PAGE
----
Some upcoming films of interest have released trailers in the last week or so. If you haven't caught them, here they are.
SLEEPING BEAUTY (Julia Leigh) -
SLEEPING BEAUTY is a film written and helmed by Australian writer and first-time director, Julia Leigh. Essentially, the film, in case you didn't gather from the trailer, is about a young woman who (played by Emily Browning) starts work as a prostitute. Her gimmick? Men carry out their fantasies with her while she's asleep. Sound disturbing? It sure looks disturbing. The film played at Cannes recently to some somewhat mixed reviews, as one might expect with such a film.
IMMORTALS (Tarsem Singh, 11/11) -
This sort of visual sword and sandals epic will undoubtedly elicit comparisons to 300 (which the trailer already does) and therefore catch a lot of flack. I like 300, so I won't sweat the comparisons, but I bet a lot of people will. I can see this being a bit different though with Singh (THE CELL, THE FALL) at the helm. Some elements of the trailer are a bit lame, but I was impressed with the look of it.
THE RETREAT (Carl Tibbetts) -
This film is about a couple in self-imposed island seclusion who receive a visit from a man claiming that a disaster has gripped Europe. The main draw of this film, and what sets it apart from any other low-budget thriller, is the presence of performers of the caliber of Cillian Murphy and Jamie Bell.
BEYOND THE BLACK RAINBOW - (Panos Cosmatos) -
This film has earned a fair amount of recognition lately, having played the Tribeca Film Fest. Many viewers are offering up comparisons in feel/aesthetic to Kubrickian science fiction, which I guess was the director's intention. Speaking of the director, BLACK RAINBOW is his first film with his only other film credit coming as a second-unit video assistant operator on TOMBSTONE. Apparently, the plot details are a bit debatable, but it takes place in some scientific facility where a young girl is being held against her will.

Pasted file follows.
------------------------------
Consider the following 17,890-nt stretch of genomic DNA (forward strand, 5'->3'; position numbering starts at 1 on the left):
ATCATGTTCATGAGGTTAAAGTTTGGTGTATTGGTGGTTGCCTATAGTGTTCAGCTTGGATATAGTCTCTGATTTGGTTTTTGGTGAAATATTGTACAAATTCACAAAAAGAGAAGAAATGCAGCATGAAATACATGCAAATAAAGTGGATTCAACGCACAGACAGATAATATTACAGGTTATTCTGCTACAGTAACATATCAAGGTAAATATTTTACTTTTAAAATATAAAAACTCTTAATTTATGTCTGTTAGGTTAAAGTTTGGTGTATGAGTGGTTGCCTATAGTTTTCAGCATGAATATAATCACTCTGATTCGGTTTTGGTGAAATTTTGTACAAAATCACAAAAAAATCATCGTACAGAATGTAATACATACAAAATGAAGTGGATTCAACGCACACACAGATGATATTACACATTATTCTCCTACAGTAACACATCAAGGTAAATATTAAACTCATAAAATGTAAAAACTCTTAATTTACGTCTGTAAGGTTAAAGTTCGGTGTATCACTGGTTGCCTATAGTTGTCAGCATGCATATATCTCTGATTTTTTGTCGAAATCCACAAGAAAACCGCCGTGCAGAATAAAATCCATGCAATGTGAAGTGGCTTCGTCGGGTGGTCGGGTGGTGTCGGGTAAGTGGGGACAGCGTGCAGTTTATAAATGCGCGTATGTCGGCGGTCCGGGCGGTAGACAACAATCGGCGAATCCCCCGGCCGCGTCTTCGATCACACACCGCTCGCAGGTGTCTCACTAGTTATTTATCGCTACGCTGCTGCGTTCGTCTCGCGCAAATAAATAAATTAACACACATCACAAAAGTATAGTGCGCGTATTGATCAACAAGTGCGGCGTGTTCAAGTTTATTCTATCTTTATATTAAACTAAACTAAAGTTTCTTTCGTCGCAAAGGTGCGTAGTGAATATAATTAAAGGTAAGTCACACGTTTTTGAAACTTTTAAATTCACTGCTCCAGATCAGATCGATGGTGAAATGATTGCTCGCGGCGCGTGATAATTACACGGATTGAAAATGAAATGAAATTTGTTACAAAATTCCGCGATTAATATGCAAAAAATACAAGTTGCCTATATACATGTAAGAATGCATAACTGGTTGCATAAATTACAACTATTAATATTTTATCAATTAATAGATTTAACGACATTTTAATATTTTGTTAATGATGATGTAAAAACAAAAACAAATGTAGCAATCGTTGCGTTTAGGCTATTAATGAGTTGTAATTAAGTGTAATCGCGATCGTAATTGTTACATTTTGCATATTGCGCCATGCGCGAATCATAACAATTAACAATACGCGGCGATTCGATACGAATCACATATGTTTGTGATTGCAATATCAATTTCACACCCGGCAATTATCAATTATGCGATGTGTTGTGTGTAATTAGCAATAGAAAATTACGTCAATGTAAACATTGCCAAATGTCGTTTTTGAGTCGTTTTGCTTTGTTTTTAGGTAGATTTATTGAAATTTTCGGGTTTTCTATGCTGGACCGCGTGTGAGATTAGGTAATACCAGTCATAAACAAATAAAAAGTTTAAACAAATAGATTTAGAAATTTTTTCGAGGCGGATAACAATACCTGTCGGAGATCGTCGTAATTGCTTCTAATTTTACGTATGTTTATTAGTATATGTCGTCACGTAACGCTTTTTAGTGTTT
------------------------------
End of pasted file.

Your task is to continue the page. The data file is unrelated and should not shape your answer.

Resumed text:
THE BLEEDING HOUSE (Philip Gelatt) -
Yet another film by a first-time director that's making some noise, THE BLEEDING HOUSE looks to be an unconventional horror film. The official synopsis is as follows: "A stranger with mysterious intentions comes to stay the night at a secluded country home, but what he finds inside is a family torn apart by a violent past and a secret more deadly than he expected." I can't tell who we are supposed to be afraid of, this peculiar man in white, or this family with a past. Either way, it looks good.
FRIGHT NIGHT (Craig Gillespie, 8/19) -
Can't say as though I'm a huge fan of the original FRIGHT NIGHT as I've only seen it once, so I definitely don't mind this rehash. The cast is solid, with Yelchin and David Tennant going up against a scary Colin Farrell. I can see this film being good for a couple reasons; one being my faith in Farrell and my belief that he could play a decent villain and another is the director. I'm not going to say that I loved his first film LARS AND THE REAL GIRL, but it wasn't bad. A horror remake such as this seems more like something they'd give to some crumb-bum music video director, so I feel that Gillespie's involvement could be a good sign.
STRAW DOGS (Lurie 9/16) -
Speaking of remakes, here's one that probably won't work. For one, this trailer looks terrible. I can't imagine why, forty years later, they decided to remake STRAW DOGS. I mean, sure, it could turn out okay, but it almost certainly will not have the same effect as the original. Without the insanity of Sam Peckinpah behind the camera and the quiet intensity of the diminutive Dustin Hoffman in front of it, I just don't see the point. Also, I can't imagine this remake going to the controversial lengths of the original, which was banned in England after its release. I don't know, this one just confounds me. It's not like that many people have even heard of STRAW DOGS.